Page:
Today’s discussion question is: why do the lovebirds Sam and Jesse spend a lot of time together?
“Well,” someone says, “it’s because lovebirds’ brain reward centers are stimulated when they interact with their mate. Happy molecules trigger happy receptors, and the birds get happy. So they seek out that reward.”
“No,” someone else says, “it’s because a lovebird that interacts with its mate more has a stronger pair bond, making it less likely to be cuckolded. Lovebirds who spend more time with their mates have more chicks and so pass more genes on to the next generation.”
“Actually,” someone else says, causing the first two to roll their eyes and mouth actually at each other in an exaggeratedly snobby manner, “it’s because, although Sam and Jesse were both initially raised by humans, they subsequently spent enough time with other lovebirds to learn to recognize them as their own species; and since they have been housed in an apartment with only each other, they have perforce taken each other as mates, each being the other’s only lovebird option.”
“What?” exclaims an excitable fourth person. “Obviously it’s because, over a very long time, lovebirds have evolved very strong pair bonds – possibly because chicks can best be raised by pairs of adults, or because the parents must be temperamentally matched in order to best cooperate in chick-rearing, or because only pairs can successfully defend good-quality territories. But, you know. They’ve evolved it, over hundreds of generations.”
And everyone gets a D.
None of the answers are necessarily wrong; they’re all decent hypotheses. (To be clear, I did not just do an exhaustive literature search on lovebird pair bonding, so none of those answers are necessarily right either.) These hypothetical responders get bad grades for thinking that they are arguing with each other.
They are not arguing.
Scientific questions often have several answers, in the same way that the question Why are we in the library? might have the answers Because I need to get a book on generalized additive models and Because we turned right on Pine St. and walked up the library steps and opened the door. The answers aren’t mutually exclusive, they’re complimentary.
Questions involving animal behavior have at least four answers, because in animal behavior we have four levels of analysis: mechanism, ontogeny, adaptive value, and evolutionary origins.
Mechanism questions concern the physiological ways that a behavior or trait arises – the signaling molecules, hormones, gene transcription, etc. Ontogeny questions concern how the behavior or trait develops: does the trait develop in the embryo or not until sexual maturity; is the behavior learned from the parents? Mechanism and ontogeny questions are considered proximate, since they deal with issues of immediate, proximate causality.
The next two deal with causality over a much longer timespan, ultimate causality, and are considered ultimate. Adaptive value asks how the trait or behavior affects the fitness of the individual who possesses it. Evolutionary origins asks how the trait or behavior evolved over many generations, across many lineages and even species.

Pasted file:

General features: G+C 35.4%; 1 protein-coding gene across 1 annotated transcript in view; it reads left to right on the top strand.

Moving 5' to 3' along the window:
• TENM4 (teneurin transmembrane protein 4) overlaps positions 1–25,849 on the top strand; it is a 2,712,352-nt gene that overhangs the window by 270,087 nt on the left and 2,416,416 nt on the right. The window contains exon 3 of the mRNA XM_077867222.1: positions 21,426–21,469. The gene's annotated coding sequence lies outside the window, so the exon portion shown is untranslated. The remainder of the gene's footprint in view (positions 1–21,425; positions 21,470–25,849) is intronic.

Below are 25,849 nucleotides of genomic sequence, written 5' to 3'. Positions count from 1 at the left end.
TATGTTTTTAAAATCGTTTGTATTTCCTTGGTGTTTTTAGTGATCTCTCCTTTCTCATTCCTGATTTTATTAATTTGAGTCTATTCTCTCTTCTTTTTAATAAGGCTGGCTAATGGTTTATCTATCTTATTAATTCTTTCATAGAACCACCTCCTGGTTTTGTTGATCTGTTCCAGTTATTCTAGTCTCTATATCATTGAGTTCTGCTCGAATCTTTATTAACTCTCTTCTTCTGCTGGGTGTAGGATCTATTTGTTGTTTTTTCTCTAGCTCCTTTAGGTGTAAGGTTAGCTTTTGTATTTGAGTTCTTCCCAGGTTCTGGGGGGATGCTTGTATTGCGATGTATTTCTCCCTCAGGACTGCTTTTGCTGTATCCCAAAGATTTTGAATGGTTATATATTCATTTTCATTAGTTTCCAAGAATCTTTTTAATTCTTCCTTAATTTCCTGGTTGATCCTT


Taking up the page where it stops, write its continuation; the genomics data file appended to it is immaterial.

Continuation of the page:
I can ask, “Why is Sam’s butt blue?” at each of these levels of analysis.
Mechanism: What (pigment? structure?) makes the feathers blue? What chemicals within the body signal that these feathers should be blue and the rest of the feathers, not blue?
Ontogeny: When do the blue feathers grow in?
Adaptive value: What fitness benefits does Sam get from her blue butt? Can she raise more babies with her blue butt than she could with a different colored butt?
Evolutionary origins: How did the blue butt evolve in this species? Does it come from a long lineage of blue-butted birds, or has it only recently arisen? Why?
The people arguing over why Sam and Jesse spend a lot of time together aren’t really arguing – they’ve just each answered the question at a different level of analysis. Scientists getting into heated debate over two hypotheses that are at different levels of analysis – and therefore not mutually exclusive at all – is surprisingly common. When considering an explanation for a behavior, I always first figure out what level of analysis we’re talking about, so that I know which other explanations it may contradict – and which it can’t.
It isn’t only behavioral ecologists who need to consider levels of analysis. A few months ago, the New York Times ran a column that argued that people should stop urging each other to wear bicycle helmets because it made other people get scared of the dangers of bicycling, not bicycle, be unfit, and die of obesity-related illnesses. People will overall be more healthy, it argued, if we all just stop talking about bicycle helmets, and that means that you don’t need to wear your helmet either.
This article had a severe case of levels-of-analysis confusion. As a whole society, perhaps, we might (I’m still dubious) lower the mortality rate by having many people bicycle without helmets, rather than having few people bicycle with helmets. However, any given individual person will still have a lower risk of mortality if they bike while wearing a helmet. The whole-society level of analysis does not nullify the individual level of analysis: whatever is happening with society at large, to be as safe as possible, you should still wear a helmet.
I wonder how many people who read that article and decided to stop wearing a helmet are going to incur brain damage that a helmet would have protected them from? Consider your levels of analysis, or you, too, may someday write a New York Times column that unintentionally causes brain injuries.References:
Alcock J. 2005. Animal Behavior, 8th ed. Sunderland, MA: Sinauer Associates.
Sherman PW. 1988. The levels of analysis. Animal Behaviour 36(2):616-619.